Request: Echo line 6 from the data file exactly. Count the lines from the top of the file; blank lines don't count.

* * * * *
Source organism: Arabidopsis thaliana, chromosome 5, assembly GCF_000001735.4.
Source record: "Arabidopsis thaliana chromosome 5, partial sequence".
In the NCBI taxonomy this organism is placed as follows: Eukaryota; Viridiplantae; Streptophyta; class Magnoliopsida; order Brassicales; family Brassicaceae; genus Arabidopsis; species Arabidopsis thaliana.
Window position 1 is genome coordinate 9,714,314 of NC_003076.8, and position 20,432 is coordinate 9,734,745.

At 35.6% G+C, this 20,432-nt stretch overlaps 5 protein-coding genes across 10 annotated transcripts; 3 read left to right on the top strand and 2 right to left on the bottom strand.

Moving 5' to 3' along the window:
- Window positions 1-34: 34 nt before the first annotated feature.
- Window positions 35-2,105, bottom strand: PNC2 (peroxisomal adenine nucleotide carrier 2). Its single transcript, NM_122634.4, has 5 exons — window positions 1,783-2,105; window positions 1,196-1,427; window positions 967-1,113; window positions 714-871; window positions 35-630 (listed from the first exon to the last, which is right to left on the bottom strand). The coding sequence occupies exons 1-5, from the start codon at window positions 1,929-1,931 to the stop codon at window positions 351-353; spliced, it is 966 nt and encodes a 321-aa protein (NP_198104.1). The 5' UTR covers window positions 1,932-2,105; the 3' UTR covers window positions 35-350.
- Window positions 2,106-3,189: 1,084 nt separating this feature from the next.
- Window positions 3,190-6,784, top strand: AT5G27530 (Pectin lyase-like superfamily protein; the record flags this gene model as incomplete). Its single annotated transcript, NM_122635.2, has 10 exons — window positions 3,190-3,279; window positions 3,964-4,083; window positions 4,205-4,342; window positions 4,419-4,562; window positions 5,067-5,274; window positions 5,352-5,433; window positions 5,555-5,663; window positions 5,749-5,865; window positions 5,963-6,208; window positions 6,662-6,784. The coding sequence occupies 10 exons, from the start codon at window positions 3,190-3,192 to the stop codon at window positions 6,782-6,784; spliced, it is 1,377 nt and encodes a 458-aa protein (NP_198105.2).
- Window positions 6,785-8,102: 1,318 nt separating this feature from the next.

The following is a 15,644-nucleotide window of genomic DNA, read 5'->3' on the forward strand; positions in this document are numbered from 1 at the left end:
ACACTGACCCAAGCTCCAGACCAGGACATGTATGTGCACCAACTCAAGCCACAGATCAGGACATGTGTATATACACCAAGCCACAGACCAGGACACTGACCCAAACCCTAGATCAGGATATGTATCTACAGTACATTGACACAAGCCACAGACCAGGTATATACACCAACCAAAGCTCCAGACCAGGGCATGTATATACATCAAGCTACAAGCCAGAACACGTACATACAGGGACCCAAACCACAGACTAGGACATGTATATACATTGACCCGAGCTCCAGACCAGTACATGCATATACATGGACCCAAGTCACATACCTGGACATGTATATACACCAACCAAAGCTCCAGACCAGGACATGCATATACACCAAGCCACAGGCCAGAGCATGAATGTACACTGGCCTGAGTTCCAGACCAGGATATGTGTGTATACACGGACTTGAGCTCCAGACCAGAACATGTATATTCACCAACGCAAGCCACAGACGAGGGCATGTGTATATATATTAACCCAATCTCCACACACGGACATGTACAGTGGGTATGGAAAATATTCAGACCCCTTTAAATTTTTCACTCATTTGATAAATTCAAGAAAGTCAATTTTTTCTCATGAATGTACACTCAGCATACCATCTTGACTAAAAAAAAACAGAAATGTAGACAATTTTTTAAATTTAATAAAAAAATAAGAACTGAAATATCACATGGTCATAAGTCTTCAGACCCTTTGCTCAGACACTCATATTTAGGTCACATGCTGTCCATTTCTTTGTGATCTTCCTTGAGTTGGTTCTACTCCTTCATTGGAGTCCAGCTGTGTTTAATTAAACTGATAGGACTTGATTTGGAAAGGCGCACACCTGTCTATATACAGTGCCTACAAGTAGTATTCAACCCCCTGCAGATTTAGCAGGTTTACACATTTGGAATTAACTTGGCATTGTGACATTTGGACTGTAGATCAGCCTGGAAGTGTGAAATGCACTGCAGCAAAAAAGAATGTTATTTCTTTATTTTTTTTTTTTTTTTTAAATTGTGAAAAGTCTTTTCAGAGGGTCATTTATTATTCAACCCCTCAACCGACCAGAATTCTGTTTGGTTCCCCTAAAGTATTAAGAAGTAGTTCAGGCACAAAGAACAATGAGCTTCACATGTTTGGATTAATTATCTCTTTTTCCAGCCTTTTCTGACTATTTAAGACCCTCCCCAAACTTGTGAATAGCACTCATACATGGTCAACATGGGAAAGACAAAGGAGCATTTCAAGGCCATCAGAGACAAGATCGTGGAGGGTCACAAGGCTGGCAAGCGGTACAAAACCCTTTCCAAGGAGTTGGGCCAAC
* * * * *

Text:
Moving 5' to 3' along the window: